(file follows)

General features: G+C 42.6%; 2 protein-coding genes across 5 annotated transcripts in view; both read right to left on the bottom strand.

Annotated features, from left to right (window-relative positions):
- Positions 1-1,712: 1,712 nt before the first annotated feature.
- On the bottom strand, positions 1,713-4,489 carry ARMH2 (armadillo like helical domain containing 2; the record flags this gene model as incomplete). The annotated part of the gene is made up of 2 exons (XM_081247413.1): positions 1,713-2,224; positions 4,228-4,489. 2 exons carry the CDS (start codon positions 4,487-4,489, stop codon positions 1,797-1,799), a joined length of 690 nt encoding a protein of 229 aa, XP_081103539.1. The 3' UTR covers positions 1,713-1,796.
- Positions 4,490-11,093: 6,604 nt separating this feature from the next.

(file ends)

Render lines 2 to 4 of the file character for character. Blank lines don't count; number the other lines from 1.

Annotated features, from left to right (window-relative positions):
- Positions 1-1,712: 1,712 nt before the first annotated feature.
- On the bottom strand, positions 1,713-4,489 carry ARMH2 (armadillo like helical domain containing 2; the record flags this gene model as incomplete). The annotated part of the gene is made up of 2 exons (XM_081247413.1): positions 1,713-2,224; positions 4,228-4,489. 2 exons carry the CDS (start codon positions 4,487-4,489, stop codon positions 1,797-1,799), a joined length of 690 nt encoding a protein of 229 aa, XP_081103539.1. The 3' UTR covers positions 1,713-1,796.